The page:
Leah Litman // 4/3/17 //
The Washington Post’s recent profile of Karen Pence (Vice President Mike Pence’s wife) included a revealing snippet from a 2002 interview with Mike Pence. In that interview, Pence reportedly said “that he never eats alone with a woman other than his wife and that he won’t attend events featuring alcohol without her by his side, either.”
Pence’s statement has rightfully drawn a fair amount of attention. I wanted to focus here on an aspect of the statement that has received less attention—whether the policy reflected in that statement would be unlawful and what it says about the administration’s approach toward anti-discrimination law.
At the time of the interview, Pence was serving in Congress as a member of the House of Representatives. Taken at its face, Pence’s statement (literally, seriously, or some combination of the two) reveals that he would not eat alone with a woman in his official capacity as a Representative. He would not have breakfast with a female staffer who had worked on a bill that Congress was debating or considering. He would not have coffee with a female staffer who wanted some career advice. He would not have dinner with any of his female colleagues on the House to court their support (or consider their requests to support) for a bill. He would not have a bite to eat with a female reporter who was working on a story. He would not have a meal with a woman who was interviewing for a position in his office.
But he would do all of those things so long as the person sitting across the table from him was a man. That is the prototypical example of discrimination on the basis of sex—doing one thing for men, but something else for women. And there’s a reason why that’s considered discrimination on the basis of sex—the Pence policy would do real harm to women. It would keep women out of job interviews, networking opportunities, career advice, material job benefits, opportunities for career advancement, and any other number of things. The reality is that men still hold more leadership positions than women do, and cutting off women’s access to those positions and the people in them will only further perpetuate those disparities.
Maybe Pence would have all of these meetings with women so long as there was no “eating” at the meeting. But why? Why would he meet alone with a woman if he couldn’t eat alone with her? There is no additional risk of impropriety, or appearance of impropriety, if a one-on-one meeting takes place with a burger on the table.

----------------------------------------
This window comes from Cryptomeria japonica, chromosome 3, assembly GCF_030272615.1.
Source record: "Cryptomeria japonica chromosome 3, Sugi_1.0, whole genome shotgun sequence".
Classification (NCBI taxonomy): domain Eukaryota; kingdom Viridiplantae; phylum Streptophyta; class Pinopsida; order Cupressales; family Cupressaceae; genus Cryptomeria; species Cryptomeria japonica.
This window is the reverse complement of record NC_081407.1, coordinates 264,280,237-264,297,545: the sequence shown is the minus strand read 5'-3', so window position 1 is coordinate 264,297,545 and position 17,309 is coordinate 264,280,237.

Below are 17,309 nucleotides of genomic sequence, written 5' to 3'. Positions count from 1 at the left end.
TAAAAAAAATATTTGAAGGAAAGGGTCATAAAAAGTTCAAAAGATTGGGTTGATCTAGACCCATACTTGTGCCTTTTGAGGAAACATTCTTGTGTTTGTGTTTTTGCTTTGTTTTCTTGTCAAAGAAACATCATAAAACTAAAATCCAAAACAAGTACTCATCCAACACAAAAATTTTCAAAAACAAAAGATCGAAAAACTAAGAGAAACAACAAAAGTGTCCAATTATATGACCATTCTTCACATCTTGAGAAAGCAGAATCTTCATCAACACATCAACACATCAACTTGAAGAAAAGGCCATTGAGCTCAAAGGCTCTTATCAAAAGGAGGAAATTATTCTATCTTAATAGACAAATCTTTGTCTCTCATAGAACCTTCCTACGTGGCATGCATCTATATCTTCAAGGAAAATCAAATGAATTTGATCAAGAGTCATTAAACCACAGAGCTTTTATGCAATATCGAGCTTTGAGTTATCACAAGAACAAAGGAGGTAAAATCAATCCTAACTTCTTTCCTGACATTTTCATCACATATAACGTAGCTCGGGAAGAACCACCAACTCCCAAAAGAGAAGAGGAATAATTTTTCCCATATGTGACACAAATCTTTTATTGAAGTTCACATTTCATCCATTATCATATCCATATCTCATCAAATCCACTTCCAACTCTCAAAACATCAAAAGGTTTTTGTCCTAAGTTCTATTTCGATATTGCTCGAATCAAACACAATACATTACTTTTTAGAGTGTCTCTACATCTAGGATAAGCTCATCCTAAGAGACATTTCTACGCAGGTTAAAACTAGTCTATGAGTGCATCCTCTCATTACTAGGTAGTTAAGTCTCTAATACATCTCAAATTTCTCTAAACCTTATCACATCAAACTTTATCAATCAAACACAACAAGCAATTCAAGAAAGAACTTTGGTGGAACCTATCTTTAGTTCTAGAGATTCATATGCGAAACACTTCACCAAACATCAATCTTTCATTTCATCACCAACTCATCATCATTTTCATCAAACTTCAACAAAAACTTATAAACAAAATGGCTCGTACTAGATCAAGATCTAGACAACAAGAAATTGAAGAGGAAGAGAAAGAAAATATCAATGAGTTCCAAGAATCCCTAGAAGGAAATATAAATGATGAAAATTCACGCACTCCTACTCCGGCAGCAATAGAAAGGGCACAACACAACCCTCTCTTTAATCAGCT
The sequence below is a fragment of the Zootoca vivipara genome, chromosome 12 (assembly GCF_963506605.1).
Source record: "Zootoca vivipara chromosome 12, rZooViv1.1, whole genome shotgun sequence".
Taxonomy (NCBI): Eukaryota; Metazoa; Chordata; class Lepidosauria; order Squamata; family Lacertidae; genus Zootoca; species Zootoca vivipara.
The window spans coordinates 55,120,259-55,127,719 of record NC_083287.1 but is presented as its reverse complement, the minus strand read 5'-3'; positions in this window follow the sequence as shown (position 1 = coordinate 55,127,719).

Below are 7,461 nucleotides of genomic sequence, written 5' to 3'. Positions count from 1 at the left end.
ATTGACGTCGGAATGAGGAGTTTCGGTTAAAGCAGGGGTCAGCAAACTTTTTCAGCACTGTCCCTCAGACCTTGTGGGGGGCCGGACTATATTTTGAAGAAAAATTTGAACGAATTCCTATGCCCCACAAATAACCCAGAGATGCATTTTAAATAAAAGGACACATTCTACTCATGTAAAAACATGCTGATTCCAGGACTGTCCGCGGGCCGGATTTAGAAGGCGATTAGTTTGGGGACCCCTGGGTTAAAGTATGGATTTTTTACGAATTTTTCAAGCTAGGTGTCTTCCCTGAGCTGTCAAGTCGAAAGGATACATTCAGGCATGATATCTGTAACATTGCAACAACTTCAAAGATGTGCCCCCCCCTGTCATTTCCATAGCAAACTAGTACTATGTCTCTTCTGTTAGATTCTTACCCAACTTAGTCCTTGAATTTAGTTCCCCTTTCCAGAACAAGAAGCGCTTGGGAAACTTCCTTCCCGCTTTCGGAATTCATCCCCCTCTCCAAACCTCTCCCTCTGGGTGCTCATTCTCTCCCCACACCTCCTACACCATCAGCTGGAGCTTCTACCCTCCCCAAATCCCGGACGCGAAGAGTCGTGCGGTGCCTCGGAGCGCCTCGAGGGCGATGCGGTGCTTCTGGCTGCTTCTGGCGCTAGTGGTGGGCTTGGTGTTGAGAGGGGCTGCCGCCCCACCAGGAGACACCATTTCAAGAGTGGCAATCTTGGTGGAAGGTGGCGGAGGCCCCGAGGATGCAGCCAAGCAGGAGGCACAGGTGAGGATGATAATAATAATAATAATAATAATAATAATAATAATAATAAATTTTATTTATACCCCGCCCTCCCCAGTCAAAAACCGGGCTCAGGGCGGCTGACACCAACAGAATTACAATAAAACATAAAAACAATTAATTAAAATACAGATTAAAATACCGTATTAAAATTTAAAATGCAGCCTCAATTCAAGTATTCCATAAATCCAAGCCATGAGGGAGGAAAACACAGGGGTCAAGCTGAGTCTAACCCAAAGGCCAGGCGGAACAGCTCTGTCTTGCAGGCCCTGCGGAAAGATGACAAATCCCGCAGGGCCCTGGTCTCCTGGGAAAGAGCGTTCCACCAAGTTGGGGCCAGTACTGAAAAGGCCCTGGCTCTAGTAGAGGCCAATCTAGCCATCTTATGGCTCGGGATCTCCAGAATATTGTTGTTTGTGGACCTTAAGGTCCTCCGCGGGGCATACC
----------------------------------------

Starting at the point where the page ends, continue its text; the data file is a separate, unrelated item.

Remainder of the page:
It’s not entirely clear what the rationale behind Pence’s policy is—that’s not really spelled out in the Post profile (although I’ll discuss the rationale a bit more in another post). I’ll assume, for now, that the policy is driven by the Pences’ religious beliefs, and specifically some set of beliefs about the sanctity of marriage, the risk of sin, and the proper relationship between men and women. At the risk of oversimplifying, Pence’s policy of not eating alone with woman appears to be designed to preserve the sanctity of his marriage and to avoid situations that might look compromising to his marriage or situations that might actually compromise his marriage. And we can assume the Pences’ views on these points are entirely held in good faith
But that doesn’t make his policy any less of a classification that is on the basis of sex—the policy provides men something (the opportunity for an over-a-meal meeting with an officer of the federal government) that is denied to women. That means the policy would be lawful only if it serves an “exceedingly persuasive justification” and “the discriminatory means employed are substantially related to the achievement of those objectives.”
Preserving the sanctity of marriage could be an exceedingly persuasive justification. But there is just no way that the Pence policy, which excludes all women, is “substantially related” to achieving that objective. United States v. Virginia held that the Virginia Military Institute’s policy of denying admission to all women was unconstitutional discrimination on the basis of sex. Virginia rejected the Virginia Military Institute’s argument that its policy of denying admission to all women was “substantially related” to the VMI’s programmatic requirements of physical training, limited privacy, and the “adversative” approach to instruction—VMI’s demanding, combative method of instructing students. VMI’s denial of admission to all women was not “substantially related” to VMI’s programmatic requirements, according to Virginia, because even if most women would not select into VMI’s demanding “adversative” method, some women would, and some women had “the will and capacity” to succeed at it.
Applying that logic to the Pence policy, I think it’s safe to say that meeting with some women would not pose any risk to the appearance or integrity of the Pences’ marriage. A woman who is attracted to other women would probably not enter into an extramarital affair with Mike Pence, or Pence with her. We can also assume that meeting with a 12- or 14- or 16- year old prospective intern also wouldn’t be a problem. Nor would meeting with the hundreds, thousands, and millions of women who would never, ever cross a line with Pence (or with whom Pence would not cross a line). And how about Caitlyn Jenner? Would meeting with her (or Laverne Cox) pose a risk to Pence’s marriage too? Or if (as I wonder) he would define Caitlyn and Laverne Cox as “not women,” would he also not have lunch with Gavin Grimm (who Pence might define as a “woman”)?